How I created my homepage with Vitepress

cover image
Published: January 15, 2023

You are now on my portfolio page, but this is version 2. You can see my previous site on v1.gaute.dev/.

Motivation

The first version was a Vue Singel Page Application (SPA). And there are mainly two points I wanted to improve.

  1. A better Developer Experience (DX)
  2. A more performant site

DX

I'm mostly thinking about writing content here. Writing blog articles directly in HTML isn't that nice. I found a way to use dev.to as my CMS, which helped a bit. But there is still room for improvement.

Performance

A SPA often loads all the content on a page visit unless you have thought about code splitting. Also, browsers have to render all the HTML itself before it can be viewed.

Vitepress to the rescue

Vitepress is the next version of Vuepress but built on top of Vite with all its benefits. It's a Static Site Generator (SSG) framework where you write your content in markdown and can jump into Vue component anytime you need to create something more functional than just text. Of course, I'm sticking to Vue.

How it works

Vitepress is using folder structure to create the routes. To get started you need to create an npm project with a folder for your pages (let's call it pages) and this package.json file.

json
{
  "scripts": {
    "dev": "vitepress dev pages",
    "build": "vue-tsc && vitepress build pages"
  },
  "dependencies": {
    "vue": "^3.2.45",
    "vitepress": "1.0.0-alpha.35"
  }
}

Now you can create markdown files in the pages folder and you are ready to run npm run dev. The folder structure will be your routes and the file index.md is the folder root /.

├─ pages
|  ├─ dev-blog
|  |  ├─ vitepress-version.md
|  |  └─ vue-3-beta.md
|  ├─ index.md
|  └─ projects.md
└─ package.json

This example serves the routes /, /projects, /dev-blog/vitepress-version, and /dev-blog/vue-3-beta.

Customize

TypeScript setup

Be sure to start with tsconfig.json on the root, which looks something like this.

json
{
  "compilerOptions": {
    "target": "ESNext",
    "useDefineForClassFields": true,
    "module": "ESNext",
    "moduleResolution": "Node",
    "strict": true,
    "jsx": "preserve",
    "resolveJsonModule": true,
    "isolatedModules": true,
    "esModuleInterop": true,
    "lib": ["ESNext", "DOM"],
    "skipLibCheck": true,
    "noEmit": true
  },
  "include": [
    "src/**/*.ts",
    "src/**/*.d.ts",
    "src/**/*.tsx",
    "src/**/*.vue",
    "vitepress-env.d.ts",
    "src/.vitepress/**/*.ts",
    "src/.vitepress/**/*.vue"
  ]
}

And a vitepress-env.d.ts file on the root as well.

ts
/// <reference types="vitepress/client" />

You can now create your config in pages/.vitepress/config.ts. defineConfig provides nice autocomplete so it makes sense what you put there, but it can look something like this.

ts
import { defineConfig } from 'vitepress'

export default defineConfig({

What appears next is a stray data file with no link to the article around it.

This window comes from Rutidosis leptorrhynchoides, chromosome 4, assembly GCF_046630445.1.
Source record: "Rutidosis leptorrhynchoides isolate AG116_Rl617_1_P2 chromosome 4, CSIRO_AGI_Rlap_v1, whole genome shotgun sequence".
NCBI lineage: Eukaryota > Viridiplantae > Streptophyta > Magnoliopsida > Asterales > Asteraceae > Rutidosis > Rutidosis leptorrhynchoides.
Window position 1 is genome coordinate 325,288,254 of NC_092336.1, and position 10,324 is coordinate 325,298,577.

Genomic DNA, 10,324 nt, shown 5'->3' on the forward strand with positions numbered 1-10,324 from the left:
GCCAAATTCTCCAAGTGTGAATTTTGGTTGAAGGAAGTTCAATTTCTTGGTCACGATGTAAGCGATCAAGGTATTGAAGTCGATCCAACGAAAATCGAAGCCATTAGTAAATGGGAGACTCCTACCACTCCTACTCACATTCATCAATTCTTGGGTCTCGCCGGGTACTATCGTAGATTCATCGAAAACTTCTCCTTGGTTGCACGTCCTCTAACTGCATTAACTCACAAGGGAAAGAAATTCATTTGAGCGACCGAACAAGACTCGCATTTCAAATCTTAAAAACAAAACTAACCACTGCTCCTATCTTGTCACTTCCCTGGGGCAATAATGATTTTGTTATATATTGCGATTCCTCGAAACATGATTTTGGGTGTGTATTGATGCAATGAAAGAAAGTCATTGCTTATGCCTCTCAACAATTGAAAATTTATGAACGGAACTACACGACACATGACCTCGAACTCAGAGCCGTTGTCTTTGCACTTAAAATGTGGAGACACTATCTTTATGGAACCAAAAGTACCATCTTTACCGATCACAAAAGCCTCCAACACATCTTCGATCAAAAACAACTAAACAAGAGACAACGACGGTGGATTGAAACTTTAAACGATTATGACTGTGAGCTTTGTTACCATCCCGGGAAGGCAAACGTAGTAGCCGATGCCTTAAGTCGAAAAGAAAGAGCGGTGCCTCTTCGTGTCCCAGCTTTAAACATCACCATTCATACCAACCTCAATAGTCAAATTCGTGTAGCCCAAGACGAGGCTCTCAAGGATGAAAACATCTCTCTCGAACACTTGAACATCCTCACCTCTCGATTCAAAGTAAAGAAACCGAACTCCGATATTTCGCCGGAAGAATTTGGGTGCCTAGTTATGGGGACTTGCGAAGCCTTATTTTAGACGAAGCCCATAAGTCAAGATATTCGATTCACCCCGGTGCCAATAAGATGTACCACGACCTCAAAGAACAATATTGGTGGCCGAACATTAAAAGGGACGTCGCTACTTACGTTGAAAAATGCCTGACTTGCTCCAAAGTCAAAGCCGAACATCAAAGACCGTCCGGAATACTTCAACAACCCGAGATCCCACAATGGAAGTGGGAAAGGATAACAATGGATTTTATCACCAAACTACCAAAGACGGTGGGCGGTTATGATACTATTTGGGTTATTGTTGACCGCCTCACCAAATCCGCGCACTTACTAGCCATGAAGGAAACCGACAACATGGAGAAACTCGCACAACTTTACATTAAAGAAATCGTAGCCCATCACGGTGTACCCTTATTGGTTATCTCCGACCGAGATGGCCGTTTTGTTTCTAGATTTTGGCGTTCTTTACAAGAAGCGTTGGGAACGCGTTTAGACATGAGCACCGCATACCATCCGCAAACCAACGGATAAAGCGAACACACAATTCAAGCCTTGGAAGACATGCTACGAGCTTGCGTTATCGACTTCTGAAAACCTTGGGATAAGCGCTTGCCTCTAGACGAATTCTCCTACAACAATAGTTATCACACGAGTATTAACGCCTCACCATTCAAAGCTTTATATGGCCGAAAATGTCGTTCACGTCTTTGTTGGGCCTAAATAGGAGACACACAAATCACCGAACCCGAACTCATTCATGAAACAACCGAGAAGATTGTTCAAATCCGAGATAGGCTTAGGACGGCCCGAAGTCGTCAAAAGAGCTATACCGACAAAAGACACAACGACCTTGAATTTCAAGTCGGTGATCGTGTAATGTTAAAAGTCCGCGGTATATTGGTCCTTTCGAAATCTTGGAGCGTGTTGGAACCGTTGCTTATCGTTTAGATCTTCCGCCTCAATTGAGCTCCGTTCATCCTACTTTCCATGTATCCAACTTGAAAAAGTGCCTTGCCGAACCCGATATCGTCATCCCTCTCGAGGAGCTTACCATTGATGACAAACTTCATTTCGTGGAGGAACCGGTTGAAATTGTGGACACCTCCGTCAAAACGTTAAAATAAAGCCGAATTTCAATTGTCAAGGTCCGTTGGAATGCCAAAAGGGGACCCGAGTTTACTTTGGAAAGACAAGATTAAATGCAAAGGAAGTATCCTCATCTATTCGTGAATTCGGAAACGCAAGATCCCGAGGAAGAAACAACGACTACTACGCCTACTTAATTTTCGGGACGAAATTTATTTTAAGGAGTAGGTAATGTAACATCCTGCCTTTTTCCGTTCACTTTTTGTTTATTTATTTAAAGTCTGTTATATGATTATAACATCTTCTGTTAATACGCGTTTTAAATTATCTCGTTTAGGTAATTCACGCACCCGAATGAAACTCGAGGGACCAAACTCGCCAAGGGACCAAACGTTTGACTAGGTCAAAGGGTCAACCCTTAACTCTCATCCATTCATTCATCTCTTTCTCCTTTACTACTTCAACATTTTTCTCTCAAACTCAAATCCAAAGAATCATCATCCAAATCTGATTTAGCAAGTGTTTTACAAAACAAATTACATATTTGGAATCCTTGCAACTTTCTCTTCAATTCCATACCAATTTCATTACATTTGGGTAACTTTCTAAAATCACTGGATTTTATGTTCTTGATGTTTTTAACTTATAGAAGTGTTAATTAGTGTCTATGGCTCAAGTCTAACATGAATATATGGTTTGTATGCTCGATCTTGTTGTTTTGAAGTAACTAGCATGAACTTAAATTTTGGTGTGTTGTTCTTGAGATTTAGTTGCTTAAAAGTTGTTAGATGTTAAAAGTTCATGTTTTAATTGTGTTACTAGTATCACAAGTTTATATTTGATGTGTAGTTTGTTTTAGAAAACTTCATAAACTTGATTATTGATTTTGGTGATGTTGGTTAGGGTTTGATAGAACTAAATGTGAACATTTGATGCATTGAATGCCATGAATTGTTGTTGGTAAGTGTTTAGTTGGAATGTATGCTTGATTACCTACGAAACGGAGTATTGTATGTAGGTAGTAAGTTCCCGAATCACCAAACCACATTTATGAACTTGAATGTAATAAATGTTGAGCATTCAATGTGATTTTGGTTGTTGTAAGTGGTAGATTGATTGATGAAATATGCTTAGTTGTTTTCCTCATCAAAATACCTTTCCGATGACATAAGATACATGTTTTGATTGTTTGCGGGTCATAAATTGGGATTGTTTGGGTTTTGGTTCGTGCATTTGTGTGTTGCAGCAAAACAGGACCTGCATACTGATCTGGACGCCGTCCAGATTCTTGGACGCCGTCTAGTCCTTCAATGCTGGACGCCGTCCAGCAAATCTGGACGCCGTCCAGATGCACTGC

title: 'My title',
  description: 'Description of my website',
  lang: 'en-US',
})

If you want your own layout around the content of your markdown files you can add pages/.vitepress/theme/index.ts and pages/.vitepress/theme/Layout.vue.

ts
import 'vitepress/dist/client/theme-default/styles/fonts.css'
import 'vitepress/dist/client/theme-default/styles/vars.css'
import 'vitepress/dist/client/theme-default/styles/base.css'
import 'vitepress/dist/client/theme-default/styles/utils.css'
import 'vitepress/dist/client/theme-default/styles/components/custom-block.css'
import 'vitepress/dist/client/theme-default/styles/components/vp-code.css'
import 'vitepress/dist/client/theme-default/styles/components/vp-doc.css'
import Layout from './Layout.vue'
import { Theme } from 'vitepress'

const theme: Theme = {
  Layout,
}

export default theme
vue
<template>
  <header>My vitepress site</header>
  <Content />
  <footer>By Gaute</footer>
</template>

<Content /> will now be populated with your markdown content and you can create e.g. a header and footer that exists on all pages. Notice how I imported all the CSS to keep all the nice Vitepress styles, most important for the code snippets.

Vue components

The beauty is that you can jump into Vue components anytime to add more functionality to the page. Either just import the component and use it.

md
<script setup>
  import MyButton from './components/MyButton.vue'
</script>

<MyButton />

Or you can add the components globally to be used anywhere by editing /pages/.vitepress/theme/index.ts with enhanceApp.

ts
import MyButton from './components/MyButton.vue'

const theme: Theme = {
  Layout,
  enhanceApp({ app }) {
    app.component('MyButton', MyButton)
  },
}

export default theme
md
<MyButton />

List navigation URLs

Since it's built on top of Vite we can just use import.meta.glob.

vue
<script setup lang="ts">
import { PageData } from 'vitepress'
const pages = import.meta.glob<PageData>('/dev-blog/*.md', { import: '__pageData', eager: true })
</script>

<template>
  <ul>
    <li v-for="page in pages" :key="til.url">
      <a :href="til.url">{{ til.title }}</a>
    </li>
  </ul>
</template>

Conclusion

That's mostly it. Now GitHub is my CMS. And I have a nice site with the ease of writing in markdown and expressing myself with Vue when I want to. A cherry on top is the nice code snippets I can have in my articles that just work and looks nice ✨.

You can find all code on github.com/gautemo/Gaute-Meek-Olsen.

Other options I probably also would have liked are Astro with Vue or Nuxt Content, but I'm happy with my choice for now.